Grant Looper

Grant Looper

 

Written by Haley Schvaneveldt

Photographed by Cameron Ohls

 

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Grant Looper tilts back in his chair and adjusts his tweed jacket. Even on a typical day, when he is not being interviewed or photographed, Grant is well-dressed. At his most casual, he wears a Pink Floyd or Beatles T-shirt with his jacket and vintage watch. In contrast to his current polished style in both fashion and writing, Grant’s earliest career goals make us both chuckle. “At four years old, I wanted to be a pumpkin,” he tells me. Since then, Grant has considered scientist, police officer, and historian as potential occupations, even majoring in business management before finally settling on English.

 
 

 

 

 

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Grant’s first discovery of writing began with the “nonsensical stories” he devised in the midst of summer boredom. These inspired him to take a creative writing course that, along with his affinity for the writing portions of his business classes, led to a middle-of-the-semester transfer into the creative writing department.
 
 

 

 

 

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Several great authors were instrumental in Grant’s path to becoming the writer he is today. Grant tells me, “My entire life is inspired by Ernest Hemingway, including his love for cats!” In writing, Grant admires Hemingway’s “to the point, utilitarian writing style.” Grant explains that Hemmingway was one of the first authors in American literature to grasp the concept of depth freed from wordiness. “His vision is one I’ve had for my writing,” he says. Grant also draws inspiration from recent Nobel Prize winner and songwriter, Bob Dylan. “There’s just so much in his songs and in his lyrics,” he says, “They’re so gritty, and also visual and beautiful. Every one of his songs has that one line in it that is just the most profound thing you’ve ever heard.” Grant loves talking about his heroes of literature. “I could talk about Bob Dylan all day,” he says with a sigh.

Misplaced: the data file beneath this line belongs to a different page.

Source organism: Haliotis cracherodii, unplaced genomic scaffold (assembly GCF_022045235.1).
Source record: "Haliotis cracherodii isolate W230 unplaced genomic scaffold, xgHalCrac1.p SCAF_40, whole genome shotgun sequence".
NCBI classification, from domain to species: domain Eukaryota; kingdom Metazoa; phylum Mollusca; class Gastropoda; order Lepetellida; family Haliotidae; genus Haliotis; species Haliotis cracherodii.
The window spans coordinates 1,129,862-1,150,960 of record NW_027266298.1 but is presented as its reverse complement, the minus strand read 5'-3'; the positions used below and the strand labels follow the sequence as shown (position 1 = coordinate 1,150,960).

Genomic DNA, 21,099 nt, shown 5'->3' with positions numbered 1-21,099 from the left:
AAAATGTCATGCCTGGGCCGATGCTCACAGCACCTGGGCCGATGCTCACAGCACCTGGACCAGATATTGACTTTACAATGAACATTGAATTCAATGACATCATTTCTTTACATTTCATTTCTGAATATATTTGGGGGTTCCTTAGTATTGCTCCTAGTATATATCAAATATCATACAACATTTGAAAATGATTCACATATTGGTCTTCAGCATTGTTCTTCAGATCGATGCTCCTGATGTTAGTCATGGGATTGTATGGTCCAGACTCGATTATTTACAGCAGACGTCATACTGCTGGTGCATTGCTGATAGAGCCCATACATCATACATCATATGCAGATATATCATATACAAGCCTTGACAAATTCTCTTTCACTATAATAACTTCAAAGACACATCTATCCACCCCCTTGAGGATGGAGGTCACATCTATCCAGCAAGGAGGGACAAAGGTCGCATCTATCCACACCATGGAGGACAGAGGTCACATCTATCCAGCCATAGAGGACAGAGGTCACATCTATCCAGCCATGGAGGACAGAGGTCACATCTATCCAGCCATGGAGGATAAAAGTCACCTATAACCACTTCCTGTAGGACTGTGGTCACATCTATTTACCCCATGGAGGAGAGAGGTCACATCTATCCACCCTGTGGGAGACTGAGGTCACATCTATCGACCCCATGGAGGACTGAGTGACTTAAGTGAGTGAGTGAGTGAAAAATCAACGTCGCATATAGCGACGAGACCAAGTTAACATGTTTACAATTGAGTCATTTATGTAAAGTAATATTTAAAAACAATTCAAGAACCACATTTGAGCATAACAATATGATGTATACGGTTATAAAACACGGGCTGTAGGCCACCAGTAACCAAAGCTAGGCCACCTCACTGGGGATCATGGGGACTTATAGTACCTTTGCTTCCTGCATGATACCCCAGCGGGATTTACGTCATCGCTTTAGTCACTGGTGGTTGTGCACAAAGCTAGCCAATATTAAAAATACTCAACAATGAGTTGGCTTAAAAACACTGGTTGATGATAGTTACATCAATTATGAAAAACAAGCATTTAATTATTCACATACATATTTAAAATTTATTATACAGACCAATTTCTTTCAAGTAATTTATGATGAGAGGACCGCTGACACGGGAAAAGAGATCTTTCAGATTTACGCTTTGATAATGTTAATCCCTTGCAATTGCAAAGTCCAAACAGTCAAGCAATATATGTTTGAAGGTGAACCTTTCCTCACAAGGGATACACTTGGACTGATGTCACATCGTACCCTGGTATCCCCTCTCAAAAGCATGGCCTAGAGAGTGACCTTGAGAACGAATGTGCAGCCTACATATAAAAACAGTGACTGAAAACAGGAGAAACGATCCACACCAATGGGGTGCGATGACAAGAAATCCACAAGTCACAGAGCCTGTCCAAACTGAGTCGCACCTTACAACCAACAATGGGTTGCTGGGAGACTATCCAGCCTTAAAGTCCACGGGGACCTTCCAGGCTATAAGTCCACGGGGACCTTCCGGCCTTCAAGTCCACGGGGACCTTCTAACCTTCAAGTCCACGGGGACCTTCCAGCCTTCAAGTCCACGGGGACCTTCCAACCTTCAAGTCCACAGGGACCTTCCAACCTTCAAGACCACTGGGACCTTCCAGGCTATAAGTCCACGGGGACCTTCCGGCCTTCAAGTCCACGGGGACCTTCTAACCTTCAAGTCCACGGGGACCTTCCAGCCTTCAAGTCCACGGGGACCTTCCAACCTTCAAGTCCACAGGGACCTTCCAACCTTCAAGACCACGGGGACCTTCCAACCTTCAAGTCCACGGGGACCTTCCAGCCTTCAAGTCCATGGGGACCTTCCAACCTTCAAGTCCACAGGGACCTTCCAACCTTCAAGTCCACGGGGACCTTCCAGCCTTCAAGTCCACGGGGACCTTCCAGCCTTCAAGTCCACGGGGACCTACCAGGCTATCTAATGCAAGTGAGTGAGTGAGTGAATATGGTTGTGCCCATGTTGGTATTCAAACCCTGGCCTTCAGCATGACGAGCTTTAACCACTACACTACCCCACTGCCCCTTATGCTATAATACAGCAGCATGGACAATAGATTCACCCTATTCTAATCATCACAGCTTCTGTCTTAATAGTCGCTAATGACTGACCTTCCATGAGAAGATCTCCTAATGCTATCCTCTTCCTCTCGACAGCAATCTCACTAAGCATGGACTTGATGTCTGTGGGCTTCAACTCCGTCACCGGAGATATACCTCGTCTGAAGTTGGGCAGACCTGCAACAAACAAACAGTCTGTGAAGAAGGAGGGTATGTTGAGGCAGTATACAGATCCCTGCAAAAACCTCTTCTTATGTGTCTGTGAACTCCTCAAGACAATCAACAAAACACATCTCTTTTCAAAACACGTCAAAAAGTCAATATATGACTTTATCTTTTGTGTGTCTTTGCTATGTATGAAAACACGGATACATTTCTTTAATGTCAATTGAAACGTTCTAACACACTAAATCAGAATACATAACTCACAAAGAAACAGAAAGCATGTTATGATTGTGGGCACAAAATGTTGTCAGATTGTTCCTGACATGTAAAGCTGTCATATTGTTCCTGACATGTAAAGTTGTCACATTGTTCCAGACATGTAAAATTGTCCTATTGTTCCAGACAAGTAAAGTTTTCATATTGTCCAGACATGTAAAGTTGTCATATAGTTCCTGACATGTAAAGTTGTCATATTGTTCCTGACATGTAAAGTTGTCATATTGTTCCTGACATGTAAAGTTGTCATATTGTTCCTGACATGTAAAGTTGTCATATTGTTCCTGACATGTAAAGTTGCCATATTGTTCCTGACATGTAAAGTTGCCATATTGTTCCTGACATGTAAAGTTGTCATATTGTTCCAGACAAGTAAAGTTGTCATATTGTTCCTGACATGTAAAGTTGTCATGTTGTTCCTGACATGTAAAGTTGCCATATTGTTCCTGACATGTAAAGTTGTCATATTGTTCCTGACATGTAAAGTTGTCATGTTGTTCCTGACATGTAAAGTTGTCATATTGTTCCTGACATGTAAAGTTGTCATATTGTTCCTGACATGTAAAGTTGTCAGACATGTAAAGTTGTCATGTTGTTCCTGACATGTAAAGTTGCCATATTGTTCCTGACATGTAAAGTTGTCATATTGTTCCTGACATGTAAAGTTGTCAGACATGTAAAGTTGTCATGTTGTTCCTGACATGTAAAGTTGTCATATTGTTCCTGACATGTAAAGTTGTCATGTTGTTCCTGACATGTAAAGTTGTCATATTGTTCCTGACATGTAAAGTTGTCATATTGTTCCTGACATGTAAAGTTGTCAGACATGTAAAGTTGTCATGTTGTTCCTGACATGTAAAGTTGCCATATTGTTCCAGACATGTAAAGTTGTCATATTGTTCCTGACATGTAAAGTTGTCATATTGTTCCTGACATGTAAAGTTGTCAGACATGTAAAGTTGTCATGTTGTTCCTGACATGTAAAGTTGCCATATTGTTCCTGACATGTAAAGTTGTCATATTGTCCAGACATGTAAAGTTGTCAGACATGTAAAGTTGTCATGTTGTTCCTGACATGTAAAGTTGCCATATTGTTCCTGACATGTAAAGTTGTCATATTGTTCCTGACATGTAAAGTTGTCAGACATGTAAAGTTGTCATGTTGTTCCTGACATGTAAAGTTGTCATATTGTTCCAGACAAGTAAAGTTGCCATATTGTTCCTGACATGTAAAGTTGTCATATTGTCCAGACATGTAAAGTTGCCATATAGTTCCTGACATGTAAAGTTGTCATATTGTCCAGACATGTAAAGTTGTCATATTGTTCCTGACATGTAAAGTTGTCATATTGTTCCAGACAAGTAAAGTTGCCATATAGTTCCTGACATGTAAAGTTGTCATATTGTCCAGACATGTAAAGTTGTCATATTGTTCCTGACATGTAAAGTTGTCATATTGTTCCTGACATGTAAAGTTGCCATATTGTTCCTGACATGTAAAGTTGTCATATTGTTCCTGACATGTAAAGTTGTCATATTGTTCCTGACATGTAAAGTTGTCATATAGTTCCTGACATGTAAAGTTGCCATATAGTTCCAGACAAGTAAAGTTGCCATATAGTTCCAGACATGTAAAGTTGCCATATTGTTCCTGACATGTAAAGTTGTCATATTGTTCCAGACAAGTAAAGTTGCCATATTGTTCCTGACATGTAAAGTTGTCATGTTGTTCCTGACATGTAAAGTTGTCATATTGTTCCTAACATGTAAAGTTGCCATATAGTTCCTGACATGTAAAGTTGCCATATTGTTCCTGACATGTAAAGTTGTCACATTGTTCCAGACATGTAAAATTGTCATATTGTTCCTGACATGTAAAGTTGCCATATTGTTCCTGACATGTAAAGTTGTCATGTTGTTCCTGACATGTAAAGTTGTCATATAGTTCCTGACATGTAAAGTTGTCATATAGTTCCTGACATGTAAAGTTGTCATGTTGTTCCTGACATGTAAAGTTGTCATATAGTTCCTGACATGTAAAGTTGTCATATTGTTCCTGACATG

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When I ask Grant what he wants to accomplish with his own writing, he laughs and says, “My goal is to be on the required reading list to annoy high school kids. I want to be that author that students hate but that teachers love.” On a more serious note, Grant tells me that he wants to “capture the voice of southern millennials.” As a twenty-two year old resident of the small southern town of Easley, South Carolina, Grant has personal insight into the experiences of this demographic. He explains, “No matter what their background, southern millennials live in a completely different culture. Whether they are conservative or liberal, they are more progressive than their parents. This is brought out in the South more than anywhere else in the United States, I think. There’s a major culture clash there, and I think it’s the most interesting thing to explore.”
 
 

 

 

 

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Other than being the next Ernest Hemingway, Grant’s future plans are to pursue a job in advertising for financial stability that will allow him to be “constantly working on fiction.” Grant is currently writing a novel for Senior Seminar that captures the southern millennial voice, and eventually getting it published is his number one goal. Until his novel his finished, however, Grant considers “Kent Street,” his short story included in this year’s edition of Ivy Leaves, to be his greatest success as a writer. In it, you will find utilitarian writing and beautiful, visual language that would make both Hemingway and Bob Dylan proud. Grant would have excelled at whatever career he set his mind to, be it business manager or professional pumpkin. However, I can’t help but agree when Grant evaluates his decision to become a writer in his to-the-point, understated way: “I don’t regret it at all.”